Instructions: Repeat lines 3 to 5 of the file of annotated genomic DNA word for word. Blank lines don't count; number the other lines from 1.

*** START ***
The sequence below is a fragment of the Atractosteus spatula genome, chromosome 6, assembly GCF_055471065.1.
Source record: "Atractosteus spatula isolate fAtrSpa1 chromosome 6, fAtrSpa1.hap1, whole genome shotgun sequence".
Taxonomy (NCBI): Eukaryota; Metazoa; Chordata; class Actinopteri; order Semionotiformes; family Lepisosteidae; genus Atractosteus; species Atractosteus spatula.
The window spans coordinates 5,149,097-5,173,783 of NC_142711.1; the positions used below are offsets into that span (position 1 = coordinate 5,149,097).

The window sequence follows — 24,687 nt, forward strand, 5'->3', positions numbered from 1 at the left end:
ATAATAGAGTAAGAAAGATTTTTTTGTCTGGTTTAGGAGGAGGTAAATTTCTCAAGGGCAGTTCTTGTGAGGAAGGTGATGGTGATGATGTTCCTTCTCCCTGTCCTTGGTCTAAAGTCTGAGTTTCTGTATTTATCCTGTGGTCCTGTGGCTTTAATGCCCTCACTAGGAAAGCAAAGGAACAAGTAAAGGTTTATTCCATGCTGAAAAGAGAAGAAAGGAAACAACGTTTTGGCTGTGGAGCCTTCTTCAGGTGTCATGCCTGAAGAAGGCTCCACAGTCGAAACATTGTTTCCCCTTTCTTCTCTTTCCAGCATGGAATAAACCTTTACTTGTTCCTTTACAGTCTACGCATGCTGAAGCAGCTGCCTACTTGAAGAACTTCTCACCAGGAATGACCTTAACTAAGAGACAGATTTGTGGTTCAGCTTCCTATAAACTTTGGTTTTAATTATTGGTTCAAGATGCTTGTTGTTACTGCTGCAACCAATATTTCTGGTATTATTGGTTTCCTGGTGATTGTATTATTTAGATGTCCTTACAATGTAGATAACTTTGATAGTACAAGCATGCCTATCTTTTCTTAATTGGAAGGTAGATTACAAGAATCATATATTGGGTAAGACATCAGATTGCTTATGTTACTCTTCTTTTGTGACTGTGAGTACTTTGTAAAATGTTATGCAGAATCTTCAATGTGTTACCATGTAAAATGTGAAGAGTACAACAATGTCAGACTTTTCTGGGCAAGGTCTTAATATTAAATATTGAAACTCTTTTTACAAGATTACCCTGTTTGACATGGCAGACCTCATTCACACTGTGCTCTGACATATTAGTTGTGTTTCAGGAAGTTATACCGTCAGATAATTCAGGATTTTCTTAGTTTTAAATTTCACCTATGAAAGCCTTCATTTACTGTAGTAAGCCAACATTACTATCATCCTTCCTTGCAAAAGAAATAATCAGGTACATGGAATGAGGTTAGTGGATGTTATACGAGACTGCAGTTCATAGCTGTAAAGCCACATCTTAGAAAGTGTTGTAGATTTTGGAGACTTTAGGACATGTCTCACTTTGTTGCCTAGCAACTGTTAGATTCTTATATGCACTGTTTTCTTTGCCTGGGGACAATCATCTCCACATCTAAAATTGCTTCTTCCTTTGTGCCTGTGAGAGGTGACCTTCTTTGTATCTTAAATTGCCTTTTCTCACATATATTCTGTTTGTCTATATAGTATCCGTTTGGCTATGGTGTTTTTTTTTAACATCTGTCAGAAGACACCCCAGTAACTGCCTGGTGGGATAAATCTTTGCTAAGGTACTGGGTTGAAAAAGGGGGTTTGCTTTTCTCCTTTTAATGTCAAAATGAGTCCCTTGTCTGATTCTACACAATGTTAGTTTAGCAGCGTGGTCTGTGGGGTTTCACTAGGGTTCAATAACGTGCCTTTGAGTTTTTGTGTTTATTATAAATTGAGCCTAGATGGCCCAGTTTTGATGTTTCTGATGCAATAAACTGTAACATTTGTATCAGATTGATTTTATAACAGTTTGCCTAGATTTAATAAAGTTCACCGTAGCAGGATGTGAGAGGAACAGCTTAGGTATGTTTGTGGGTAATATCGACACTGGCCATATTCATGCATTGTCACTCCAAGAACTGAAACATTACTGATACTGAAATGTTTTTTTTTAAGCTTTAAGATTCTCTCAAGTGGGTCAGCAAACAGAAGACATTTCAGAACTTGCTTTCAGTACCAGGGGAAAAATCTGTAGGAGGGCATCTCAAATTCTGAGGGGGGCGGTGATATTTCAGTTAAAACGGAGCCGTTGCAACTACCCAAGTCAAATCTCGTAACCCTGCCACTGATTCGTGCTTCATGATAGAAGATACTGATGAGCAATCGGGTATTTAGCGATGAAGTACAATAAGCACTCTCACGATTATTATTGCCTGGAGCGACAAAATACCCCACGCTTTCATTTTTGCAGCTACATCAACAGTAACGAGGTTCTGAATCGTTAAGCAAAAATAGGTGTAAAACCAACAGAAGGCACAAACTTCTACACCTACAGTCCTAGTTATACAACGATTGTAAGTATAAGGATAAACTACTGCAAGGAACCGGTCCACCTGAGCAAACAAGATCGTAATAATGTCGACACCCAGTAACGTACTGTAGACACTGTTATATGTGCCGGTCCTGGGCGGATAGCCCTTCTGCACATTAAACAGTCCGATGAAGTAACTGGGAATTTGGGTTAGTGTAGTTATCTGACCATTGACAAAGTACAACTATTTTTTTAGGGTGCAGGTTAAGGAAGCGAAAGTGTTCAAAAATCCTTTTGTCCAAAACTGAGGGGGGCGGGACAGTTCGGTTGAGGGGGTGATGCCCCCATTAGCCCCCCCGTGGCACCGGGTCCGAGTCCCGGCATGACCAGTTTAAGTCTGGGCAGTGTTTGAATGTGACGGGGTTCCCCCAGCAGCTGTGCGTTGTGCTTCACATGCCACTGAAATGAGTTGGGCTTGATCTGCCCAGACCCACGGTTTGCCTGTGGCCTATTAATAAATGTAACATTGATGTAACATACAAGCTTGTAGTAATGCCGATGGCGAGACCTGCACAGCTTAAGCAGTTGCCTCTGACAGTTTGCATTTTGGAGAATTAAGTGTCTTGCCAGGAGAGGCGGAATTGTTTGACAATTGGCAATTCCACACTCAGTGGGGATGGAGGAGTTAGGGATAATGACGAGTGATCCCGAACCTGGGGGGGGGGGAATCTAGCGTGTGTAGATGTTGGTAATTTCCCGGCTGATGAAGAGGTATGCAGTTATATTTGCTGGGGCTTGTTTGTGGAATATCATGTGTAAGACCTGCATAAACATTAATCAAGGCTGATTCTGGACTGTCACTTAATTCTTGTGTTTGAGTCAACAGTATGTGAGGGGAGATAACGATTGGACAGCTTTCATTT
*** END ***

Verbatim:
Taxonomy (NCBI): Eukaryota; Metazoa; Chordata; class Actinopteri; order Semionotiformes; family Lepisosteidae; genus Atractosteus; species Atractosteus spatula.
The window spans coordinates 5,149,097-5,173,783 of NC_142711.1; the positions used below are offsets into that span (position 1 = coordinate 5,149,097).

The window sequence follows — 24,687 nt, forward strand, 5'->3', positions numbered from 1 at the left end: